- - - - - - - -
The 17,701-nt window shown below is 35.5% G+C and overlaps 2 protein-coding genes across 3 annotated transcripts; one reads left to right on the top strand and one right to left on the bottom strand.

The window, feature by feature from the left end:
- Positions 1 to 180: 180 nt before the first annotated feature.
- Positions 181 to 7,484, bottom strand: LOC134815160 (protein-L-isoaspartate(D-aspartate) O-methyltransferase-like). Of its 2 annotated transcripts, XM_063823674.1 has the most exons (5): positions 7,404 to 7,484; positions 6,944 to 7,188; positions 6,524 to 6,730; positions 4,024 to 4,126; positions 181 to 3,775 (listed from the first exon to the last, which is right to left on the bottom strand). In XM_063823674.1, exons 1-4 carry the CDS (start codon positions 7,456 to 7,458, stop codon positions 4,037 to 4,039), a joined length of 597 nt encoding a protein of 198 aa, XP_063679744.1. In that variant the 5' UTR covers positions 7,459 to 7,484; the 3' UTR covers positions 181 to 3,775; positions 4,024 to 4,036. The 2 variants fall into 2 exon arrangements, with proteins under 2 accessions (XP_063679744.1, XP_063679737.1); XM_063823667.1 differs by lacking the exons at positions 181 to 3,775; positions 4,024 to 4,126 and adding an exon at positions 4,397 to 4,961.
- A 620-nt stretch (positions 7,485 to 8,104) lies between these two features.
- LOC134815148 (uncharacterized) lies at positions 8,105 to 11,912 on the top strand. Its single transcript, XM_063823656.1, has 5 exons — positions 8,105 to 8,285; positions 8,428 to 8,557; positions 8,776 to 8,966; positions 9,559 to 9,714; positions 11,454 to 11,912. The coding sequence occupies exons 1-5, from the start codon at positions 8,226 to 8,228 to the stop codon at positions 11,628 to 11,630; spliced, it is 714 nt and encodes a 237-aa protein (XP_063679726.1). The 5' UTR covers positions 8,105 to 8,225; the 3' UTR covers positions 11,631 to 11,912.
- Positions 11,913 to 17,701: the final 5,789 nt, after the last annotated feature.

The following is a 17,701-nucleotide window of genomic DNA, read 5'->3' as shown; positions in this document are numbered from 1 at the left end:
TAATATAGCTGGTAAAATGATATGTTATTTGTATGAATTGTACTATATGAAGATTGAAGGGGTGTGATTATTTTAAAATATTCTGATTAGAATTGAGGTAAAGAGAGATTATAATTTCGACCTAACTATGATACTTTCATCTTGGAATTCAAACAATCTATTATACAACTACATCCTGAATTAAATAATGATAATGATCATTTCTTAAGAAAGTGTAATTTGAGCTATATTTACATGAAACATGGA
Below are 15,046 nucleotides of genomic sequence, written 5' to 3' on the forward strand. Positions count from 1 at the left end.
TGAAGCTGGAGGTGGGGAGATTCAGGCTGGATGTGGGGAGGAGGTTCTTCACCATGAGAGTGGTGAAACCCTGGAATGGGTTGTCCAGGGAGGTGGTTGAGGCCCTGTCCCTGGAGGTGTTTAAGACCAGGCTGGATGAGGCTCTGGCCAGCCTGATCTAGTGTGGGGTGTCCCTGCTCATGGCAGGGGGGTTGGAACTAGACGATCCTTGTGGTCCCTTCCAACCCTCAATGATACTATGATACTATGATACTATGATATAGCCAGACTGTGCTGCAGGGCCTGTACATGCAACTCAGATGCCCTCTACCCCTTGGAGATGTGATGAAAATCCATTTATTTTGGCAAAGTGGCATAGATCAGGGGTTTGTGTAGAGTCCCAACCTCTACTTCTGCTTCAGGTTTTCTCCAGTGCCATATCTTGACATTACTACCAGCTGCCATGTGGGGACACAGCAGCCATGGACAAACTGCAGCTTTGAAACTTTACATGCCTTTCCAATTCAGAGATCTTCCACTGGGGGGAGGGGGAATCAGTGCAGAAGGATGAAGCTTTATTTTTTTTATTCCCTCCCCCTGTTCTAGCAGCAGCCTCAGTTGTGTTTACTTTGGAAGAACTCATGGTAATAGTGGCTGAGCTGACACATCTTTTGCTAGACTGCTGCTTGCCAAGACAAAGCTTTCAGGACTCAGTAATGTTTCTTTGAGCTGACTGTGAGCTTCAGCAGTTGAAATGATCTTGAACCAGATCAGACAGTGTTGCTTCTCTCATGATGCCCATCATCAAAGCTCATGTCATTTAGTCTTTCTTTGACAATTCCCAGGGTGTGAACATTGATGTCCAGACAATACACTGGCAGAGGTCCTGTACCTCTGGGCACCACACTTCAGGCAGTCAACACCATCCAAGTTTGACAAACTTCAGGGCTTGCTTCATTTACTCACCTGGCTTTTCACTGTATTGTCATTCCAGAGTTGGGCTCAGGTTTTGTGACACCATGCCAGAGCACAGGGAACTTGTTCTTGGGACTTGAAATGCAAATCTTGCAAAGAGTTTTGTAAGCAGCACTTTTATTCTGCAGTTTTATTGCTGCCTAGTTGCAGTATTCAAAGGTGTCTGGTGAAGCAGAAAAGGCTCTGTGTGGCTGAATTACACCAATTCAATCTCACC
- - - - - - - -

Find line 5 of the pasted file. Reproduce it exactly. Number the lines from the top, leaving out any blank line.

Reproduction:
- A 620-nt stretch (positions 7,485 to 8,104) lies between these two features.